Fascial Manipulation (FM) release treatment is a safe and very effective hands-on technique that involves applying gentle sustained pressure into the myofascial connective tissue to eliminate pain, designed to rehabilitate soft tissue and restore motion. This is the 2nd (and final) article on this subject. Read Article 1 here.

We described what fascia is in Article 1 so now let’s have a look at what treatment can be applied to the fascial network which has been damaged and which needs to be released. We’ll also indicate which conditions fascial manipulation can treat.

How does the treatment work?

During fascial (FASH-al) manipulation, the therapist locates myofascial (MY-o-FASH-al) areas that feel stiff and fixed, instead of elastic and movable, under light manual pressure. These areas, though not always near what feels like the source of pain, are thought to restrict muscle and joint movements, contributing to widespread muscle pain. The focused manual pressure and stretching used in myofascial release therapy loosen up restricted movement, leading indirectly to a reduction in pain.

Pain sufferers should be aware that fascial restrictions do not show up on CAT scans, MRI’s or X-Rays, so many people end up with unresolved physical pain due to undiagnosed fascial trauma. FM, with its whole-body approach, treats the cause at the deepest level.  Therapists are taught to feel and stretch slowly into the fascial network.

As fascia is partly made up of collagen (means ‘glue producer’), therapists are taught to feel for this glue-like texture which, when dense, thick or hard, is defined as a ‘fascial densification’.  This ‘densification’ is due to the enzymes (which normally allow the fascia to “glide”) having bonded together and becoming larger.

How does fascial manipulation differ from a normal therapeutic massage or release of pain?

This technique is very different to that of massaging muscles, tendons and ligaments of the body. To restore fascia to its normal state the ‘densifications’ need to be heated up. This is done by rubbing the tissue in a specific way. As the fascia heats up, it allows the bonded enzymes within the tissue to break down the chemical bonds holding them together and for the enzymes to return to their normal state. This reduction of densifications will restore health and provide results that are both measurable and functional.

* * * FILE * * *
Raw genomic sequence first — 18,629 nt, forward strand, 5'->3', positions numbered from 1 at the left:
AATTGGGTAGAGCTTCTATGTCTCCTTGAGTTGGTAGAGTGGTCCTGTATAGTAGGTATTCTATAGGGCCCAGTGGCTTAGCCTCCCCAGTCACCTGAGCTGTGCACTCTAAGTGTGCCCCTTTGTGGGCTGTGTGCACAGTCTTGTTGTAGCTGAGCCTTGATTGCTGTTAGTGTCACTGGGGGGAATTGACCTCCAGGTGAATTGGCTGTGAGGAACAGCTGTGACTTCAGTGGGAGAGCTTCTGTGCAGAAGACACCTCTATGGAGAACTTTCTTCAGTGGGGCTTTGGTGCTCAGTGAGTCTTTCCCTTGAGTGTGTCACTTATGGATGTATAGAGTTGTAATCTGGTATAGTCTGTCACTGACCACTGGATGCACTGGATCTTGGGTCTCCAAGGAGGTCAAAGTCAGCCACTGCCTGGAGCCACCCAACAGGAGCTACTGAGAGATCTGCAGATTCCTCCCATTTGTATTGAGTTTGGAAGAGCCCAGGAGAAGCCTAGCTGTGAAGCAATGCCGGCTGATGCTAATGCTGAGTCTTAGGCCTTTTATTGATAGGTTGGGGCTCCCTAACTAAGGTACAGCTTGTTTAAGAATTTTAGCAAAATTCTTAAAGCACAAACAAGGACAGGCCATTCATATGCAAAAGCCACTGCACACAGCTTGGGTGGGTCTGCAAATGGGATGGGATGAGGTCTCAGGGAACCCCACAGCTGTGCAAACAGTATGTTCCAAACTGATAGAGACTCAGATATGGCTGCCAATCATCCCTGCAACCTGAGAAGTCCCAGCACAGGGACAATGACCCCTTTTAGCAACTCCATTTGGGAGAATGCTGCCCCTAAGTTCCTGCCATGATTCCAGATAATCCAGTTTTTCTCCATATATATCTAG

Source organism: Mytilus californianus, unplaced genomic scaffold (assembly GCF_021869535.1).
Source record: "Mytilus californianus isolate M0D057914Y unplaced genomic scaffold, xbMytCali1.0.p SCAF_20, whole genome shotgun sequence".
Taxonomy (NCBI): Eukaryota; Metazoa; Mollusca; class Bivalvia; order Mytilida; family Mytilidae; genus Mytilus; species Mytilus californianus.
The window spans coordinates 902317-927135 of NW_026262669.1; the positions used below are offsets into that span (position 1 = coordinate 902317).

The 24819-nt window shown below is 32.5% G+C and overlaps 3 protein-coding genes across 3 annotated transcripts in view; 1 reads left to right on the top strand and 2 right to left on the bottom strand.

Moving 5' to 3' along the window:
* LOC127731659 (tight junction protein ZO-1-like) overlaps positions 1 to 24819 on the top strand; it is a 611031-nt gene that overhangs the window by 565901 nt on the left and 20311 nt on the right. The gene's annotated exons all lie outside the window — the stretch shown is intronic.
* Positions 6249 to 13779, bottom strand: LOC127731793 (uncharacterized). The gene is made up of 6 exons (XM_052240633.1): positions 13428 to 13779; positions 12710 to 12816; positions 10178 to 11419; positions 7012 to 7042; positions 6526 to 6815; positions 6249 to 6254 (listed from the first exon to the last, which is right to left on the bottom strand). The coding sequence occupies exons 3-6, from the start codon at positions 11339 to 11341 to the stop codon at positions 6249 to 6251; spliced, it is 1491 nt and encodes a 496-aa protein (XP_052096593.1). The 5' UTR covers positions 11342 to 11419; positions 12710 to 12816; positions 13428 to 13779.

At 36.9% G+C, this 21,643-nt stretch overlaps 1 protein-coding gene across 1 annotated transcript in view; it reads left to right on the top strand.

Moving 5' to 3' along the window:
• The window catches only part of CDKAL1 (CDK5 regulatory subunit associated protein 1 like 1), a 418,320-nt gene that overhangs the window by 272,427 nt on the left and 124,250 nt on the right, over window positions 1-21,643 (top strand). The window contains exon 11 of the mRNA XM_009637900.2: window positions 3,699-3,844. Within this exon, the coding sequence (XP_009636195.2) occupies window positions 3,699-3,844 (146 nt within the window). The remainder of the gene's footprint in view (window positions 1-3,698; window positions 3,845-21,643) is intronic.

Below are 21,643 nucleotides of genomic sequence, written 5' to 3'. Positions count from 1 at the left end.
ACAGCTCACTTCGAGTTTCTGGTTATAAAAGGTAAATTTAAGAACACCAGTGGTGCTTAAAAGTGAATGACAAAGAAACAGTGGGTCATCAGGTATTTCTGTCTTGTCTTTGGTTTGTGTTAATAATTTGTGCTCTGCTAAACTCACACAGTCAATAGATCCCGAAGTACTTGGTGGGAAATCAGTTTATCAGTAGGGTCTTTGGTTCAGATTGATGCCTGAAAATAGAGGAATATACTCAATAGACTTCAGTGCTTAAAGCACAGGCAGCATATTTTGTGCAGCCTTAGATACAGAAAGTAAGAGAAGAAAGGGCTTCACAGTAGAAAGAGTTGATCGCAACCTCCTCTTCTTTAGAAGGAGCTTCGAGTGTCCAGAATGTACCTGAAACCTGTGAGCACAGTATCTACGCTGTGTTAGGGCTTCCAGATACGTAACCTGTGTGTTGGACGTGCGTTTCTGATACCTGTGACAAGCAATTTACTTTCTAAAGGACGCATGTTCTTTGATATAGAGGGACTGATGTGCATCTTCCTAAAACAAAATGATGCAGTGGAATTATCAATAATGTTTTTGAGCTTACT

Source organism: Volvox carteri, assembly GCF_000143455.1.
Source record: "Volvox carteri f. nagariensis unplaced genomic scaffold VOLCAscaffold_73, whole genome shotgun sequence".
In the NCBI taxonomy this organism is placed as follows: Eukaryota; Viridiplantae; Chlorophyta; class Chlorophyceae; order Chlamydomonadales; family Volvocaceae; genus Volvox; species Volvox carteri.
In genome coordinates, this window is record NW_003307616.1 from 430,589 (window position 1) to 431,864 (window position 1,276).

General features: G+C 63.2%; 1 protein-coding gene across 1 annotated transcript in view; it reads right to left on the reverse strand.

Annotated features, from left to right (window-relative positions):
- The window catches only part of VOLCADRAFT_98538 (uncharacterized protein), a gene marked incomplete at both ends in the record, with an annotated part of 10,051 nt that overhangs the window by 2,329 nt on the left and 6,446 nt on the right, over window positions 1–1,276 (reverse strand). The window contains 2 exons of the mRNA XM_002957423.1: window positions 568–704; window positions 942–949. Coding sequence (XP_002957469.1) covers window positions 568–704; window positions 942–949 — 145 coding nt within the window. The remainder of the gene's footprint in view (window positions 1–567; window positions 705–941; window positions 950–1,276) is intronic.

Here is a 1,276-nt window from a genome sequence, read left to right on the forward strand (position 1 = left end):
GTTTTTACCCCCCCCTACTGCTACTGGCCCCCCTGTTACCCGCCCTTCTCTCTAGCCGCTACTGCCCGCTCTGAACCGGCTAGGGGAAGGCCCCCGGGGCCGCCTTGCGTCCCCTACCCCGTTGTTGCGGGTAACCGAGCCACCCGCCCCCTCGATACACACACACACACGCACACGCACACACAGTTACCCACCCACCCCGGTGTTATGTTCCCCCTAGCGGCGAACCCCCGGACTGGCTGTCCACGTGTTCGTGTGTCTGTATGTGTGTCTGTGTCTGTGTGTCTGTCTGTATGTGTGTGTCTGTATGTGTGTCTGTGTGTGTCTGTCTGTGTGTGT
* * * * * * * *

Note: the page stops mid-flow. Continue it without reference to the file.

Who should consider Fascial Manipulation (FM) as a treatment for pain?

Basically, almost anyone who has been suffering from long-term pain, (often in the same place) and which is only being temporarily alleviated by traditional physiotherapy, can investigate using this specialised treatment.

If you have any of the following conditions, which don’t seem to be easing up from prolonged physiotherapy sessions (or other related therapies), FM could be a solution for you.

Note that FM treatment can be used on infants and children. Speak to your physiotherapist and enquire about whether or not they offer this treatment, particularly if you have had recurring and constant pain.

Special note on Fascial Manipulation

FM is becoming a more widely used therapy in South Africa, after having been accepted and used with great enthusiasm overseas for many years. Therapists have to be specially trained in order to recognise the indications, as well as on how to evaluate what treatment needs to be applied for each patient. 

Fiona Lamberti and Shelagh Green at the Woodmead Practice of Lamberti Physiotherapy have both participated in two specialist courses with international instructors and have experienced successes in using this methodology with long term sufferers. If this course of action interests you, use our quick and easy appointment form to book a consultation at your nearest Lamberti Physiotherapy Practice.